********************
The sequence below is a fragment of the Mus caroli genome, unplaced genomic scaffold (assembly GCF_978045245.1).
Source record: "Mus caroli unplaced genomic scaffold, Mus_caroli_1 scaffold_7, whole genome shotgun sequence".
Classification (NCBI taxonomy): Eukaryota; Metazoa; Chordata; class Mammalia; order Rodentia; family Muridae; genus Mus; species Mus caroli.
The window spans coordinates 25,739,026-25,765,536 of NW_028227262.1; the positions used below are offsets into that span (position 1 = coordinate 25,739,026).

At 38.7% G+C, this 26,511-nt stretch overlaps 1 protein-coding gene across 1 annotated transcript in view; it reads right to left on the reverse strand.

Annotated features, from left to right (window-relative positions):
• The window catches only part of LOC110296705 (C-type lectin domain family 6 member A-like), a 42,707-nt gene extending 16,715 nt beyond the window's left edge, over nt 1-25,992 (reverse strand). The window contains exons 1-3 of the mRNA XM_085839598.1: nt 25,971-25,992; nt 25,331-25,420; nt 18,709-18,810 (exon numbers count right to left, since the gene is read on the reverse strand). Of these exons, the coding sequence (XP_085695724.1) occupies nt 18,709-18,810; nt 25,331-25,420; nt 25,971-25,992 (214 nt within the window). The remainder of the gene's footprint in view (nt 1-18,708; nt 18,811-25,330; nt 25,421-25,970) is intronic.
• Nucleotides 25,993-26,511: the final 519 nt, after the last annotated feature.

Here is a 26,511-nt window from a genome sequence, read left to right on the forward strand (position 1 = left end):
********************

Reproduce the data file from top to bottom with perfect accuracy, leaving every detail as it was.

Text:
The sequence below is a fragment of the Mus caroli genome, unplaced genomic scaffold (assembly GCF_978045245.1).
Source record: "Mus caroli unplaced genomic scaffold, Mus_caroli_1 scaffold_7, whole genome shotgun sequence".
Classification (NCBI taxonomy): Eukaryota; Metazoa; Chordata; class Mammalia; order Rodentia; family Muridae; genus Mus; species Mus caroli.
The window spans coordinates 25,739,026-25,765,536 of NW_028227262.1; the positions used below are offsets into that span (position 1 = coordinate 25,739,026).

At 38.7% G+C, this 26,511-nt stretch overlaps 1 protein-coding gene across 1 annotated transcript in view; it reads right to left on the reverse strand.

Annotated features, from left to right (window-relative positions):
• The window catches only part of LOC110296705 (C-type lectin domain family 6 member A-like), a 42,707-nt gene extending 16,715 nt beyond the window's left edge, over nt 1-25,992 (reverse strand). The window contains exons 1-3 of the mRNA XM_085839598.1: nt 25,971-25,992; nt 25,331-25,420; nt 18,709-18,810 (exon numbers count right to left, since the gene is read on the reverse strand). Of these exons, the coding sequence (XP_085695724.1) occupies nt 18,709-18,810; nt 25,331-25,420; nt 25,971-25,992 (214 nt within the window). The remainder of the gene's footprint in view (nt 1-18,708; nt 18,811-25,330; nt 25,421-25,970) is intronic.
• Nucleotides 25,993-26,511: the final 519 nt, after the last annotated feature.

Here is a 26,511-nt window from a genome sequence, read left to right on the forward strand (position 1 = left end):